Digital technology and globalisation are transforming how work gets done, who does it, and the working culture within organisations. The future of work in digitally transformed enterprises will be made up of highly productive workers who’ll expect to have more control over when and where they work.

In the future, labor-intensive industries will also move offshore and give rise to the service sector that will become a major player in Australia’s future of work. One of the primary reasons for this will be our ageing and ailing population, who will demand the types of jobs that will support these social changes.

There’s also a growing preference for more flexible part-time work that helps combine other responsibilities and activities like studying or spending more time with family. This approach is also being leveraged to transition into retirement.

Business models changing the workplace

The ongoing digital transformation across industries has made it much easier for workers to work from anywhere on the planet. This has created new opportunities in a shared “gig economy” that’s driven by both technology and globalisation.

According to Bankwest Curtin Economics Centre, it’s estimated that as much as 11.6 per cent of the Australian workforce (or 1.2 million workers) is already made up of independent contractors. The shared economy is also expected to expand to create new opportunities for the underemployed, where we’ll see a rise in “personal skills for rent.”

In this scenario, businesses will gain access to top talent across the world, but the Australian workforce will also gain entry into international labor markets. At present, jobs in software development, data science, and web design attract the largest freelancing workforce with domestic listings rising from 26 per cent to 37 per cent between 2016 and 2018.

What the future of work will look like

While there is a notion that robotics and artificial intelligence (AI) will replace the human workforce, only about 9 per cent of Australian jobs are at risk of automation. The reality is that the future of work will be augmented with AI creating new jobs where humans and machines can work together.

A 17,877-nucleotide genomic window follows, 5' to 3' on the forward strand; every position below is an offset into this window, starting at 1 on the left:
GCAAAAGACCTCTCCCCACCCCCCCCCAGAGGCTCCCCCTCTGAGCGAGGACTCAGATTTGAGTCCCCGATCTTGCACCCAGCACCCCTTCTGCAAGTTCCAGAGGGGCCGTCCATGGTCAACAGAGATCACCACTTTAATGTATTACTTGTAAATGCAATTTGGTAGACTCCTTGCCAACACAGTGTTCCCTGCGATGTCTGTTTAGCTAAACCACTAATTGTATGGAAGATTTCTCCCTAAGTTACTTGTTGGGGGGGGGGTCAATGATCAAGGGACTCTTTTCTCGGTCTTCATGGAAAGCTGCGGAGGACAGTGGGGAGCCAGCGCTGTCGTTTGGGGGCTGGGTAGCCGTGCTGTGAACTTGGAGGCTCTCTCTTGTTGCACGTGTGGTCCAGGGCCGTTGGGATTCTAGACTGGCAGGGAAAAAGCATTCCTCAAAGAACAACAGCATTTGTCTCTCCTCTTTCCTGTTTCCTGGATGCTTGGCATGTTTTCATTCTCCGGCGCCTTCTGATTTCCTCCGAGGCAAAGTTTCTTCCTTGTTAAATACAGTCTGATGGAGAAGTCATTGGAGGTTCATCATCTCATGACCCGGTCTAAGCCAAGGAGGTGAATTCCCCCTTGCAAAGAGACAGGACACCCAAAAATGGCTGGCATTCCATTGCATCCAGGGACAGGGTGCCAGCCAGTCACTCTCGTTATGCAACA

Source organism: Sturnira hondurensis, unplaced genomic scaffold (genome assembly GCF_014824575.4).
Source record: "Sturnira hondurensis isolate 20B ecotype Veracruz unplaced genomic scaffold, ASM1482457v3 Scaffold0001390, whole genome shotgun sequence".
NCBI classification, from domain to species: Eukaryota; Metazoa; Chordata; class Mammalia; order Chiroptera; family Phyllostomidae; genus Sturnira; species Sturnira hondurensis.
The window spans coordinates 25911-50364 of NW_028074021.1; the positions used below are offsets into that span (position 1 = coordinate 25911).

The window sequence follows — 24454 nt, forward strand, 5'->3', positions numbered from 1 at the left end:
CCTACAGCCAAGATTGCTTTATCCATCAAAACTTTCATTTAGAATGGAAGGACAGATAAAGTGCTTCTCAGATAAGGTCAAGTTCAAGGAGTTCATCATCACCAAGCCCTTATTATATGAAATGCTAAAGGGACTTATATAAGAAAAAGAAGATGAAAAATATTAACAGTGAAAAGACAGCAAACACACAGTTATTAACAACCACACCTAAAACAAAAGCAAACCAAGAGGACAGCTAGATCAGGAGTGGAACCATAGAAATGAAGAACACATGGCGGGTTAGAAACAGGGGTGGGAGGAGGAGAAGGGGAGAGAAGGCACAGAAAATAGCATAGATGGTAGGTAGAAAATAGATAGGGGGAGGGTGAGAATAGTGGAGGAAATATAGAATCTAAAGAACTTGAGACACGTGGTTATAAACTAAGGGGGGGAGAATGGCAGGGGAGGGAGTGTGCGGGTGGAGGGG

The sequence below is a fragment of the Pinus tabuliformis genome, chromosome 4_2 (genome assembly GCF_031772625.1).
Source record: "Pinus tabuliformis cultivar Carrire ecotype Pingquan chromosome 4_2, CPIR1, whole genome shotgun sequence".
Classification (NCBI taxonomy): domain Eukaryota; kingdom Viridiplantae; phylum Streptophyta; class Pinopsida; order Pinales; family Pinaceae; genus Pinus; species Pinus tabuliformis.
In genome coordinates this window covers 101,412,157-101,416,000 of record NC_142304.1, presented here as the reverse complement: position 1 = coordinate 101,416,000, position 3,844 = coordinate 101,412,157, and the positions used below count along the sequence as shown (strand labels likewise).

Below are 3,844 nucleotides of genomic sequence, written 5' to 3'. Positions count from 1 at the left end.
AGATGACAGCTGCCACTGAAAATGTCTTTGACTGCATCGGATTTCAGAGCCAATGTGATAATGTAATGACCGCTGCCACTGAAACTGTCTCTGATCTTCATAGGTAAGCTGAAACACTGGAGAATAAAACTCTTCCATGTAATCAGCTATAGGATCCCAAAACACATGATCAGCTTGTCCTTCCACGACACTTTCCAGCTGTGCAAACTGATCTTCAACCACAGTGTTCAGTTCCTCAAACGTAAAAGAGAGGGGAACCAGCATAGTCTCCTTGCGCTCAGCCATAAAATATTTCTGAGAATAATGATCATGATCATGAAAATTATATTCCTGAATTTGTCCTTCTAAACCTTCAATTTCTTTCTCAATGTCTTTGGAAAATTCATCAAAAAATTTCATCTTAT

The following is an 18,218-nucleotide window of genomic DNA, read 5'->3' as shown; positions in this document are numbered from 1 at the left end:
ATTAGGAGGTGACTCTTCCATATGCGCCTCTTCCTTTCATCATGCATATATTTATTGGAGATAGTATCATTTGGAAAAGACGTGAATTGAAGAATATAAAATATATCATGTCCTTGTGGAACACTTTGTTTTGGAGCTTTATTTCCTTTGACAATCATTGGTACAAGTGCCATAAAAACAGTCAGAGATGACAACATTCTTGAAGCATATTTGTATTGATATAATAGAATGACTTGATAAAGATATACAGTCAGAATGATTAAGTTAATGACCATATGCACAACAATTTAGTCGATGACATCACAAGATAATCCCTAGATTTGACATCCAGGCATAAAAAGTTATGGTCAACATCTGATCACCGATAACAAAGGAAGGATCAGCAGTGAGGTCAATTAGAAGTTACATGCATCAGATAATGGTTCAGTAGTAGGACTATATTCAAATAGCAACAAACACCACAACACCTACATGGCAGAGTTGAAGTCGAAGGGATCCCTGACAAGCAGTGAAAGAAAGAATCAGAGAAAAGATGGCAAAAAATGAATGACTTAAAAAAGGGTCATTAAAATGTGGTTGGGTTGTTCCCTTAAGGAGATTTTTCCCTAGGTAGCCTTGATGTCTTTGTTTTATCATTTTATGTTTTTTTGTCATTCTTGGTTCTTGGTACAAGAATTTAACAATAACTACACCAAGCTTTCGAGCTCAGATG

However, the incorporation of cognitive technologies will depend on consumer preference. For example, most people don’t like the idea of robots cutting their hair.

As the influence of automation grows across industries, more importance will be placed on soft skills like creativity, communication, interpersonal skills and leadership (intangibles that technology can’t replace). However, the demand for technical skills will remain in areas such as AI, machine learning and software development.

As AI technologies become smarter, businesses should become highly agile to react and adapt rapidly. One way to do this is to nurture a continuous learning environment where employees seamlessly upskill and reskill as needed.

So, rather than placing too much emphasis on technology, it’ll be important for businesses to concentrate on developing the emotional and social intelligence of future workers. However, organisations will need to transform their culture to achieve this.

To transform organisational culture, companies need to know how their staff really feel. The best way to find out is to take advantage of the power of AI and conduct sentiment analysis of employees.

By deriving valuable insights from the data collected from a variety of social platforms, businesses will be empowered to encourage transparency, improve communication and take corrective measures when dissatisfaction is found.

Sentiment analysis will play a crucial role in HR as the data collected will be more accurate than the information gathered from annual appraisals or feedback forms. Armed with these insights, companies can reflect on their organisational culture and take steps to ensure that everyone is fully engaged.

Is culture a tangible asset that can be optimised? The short answer is a resounding yes. While the novelty of technology-driven workplaces might last a while, they won’t ever be truly ready without laying the foundation for continuous business agility. Optimising culture will make it essential for enterprises to leverage experience and practice to identify what really works and what needs to be improved.

It’s imperative for organisational culture to be optimised to meet the demands of the digital age. Companies will want to take advantage of available technologies and tools to engage in regular maintenance, observation and action so that the workforce develops in step with the company and the markets they serve.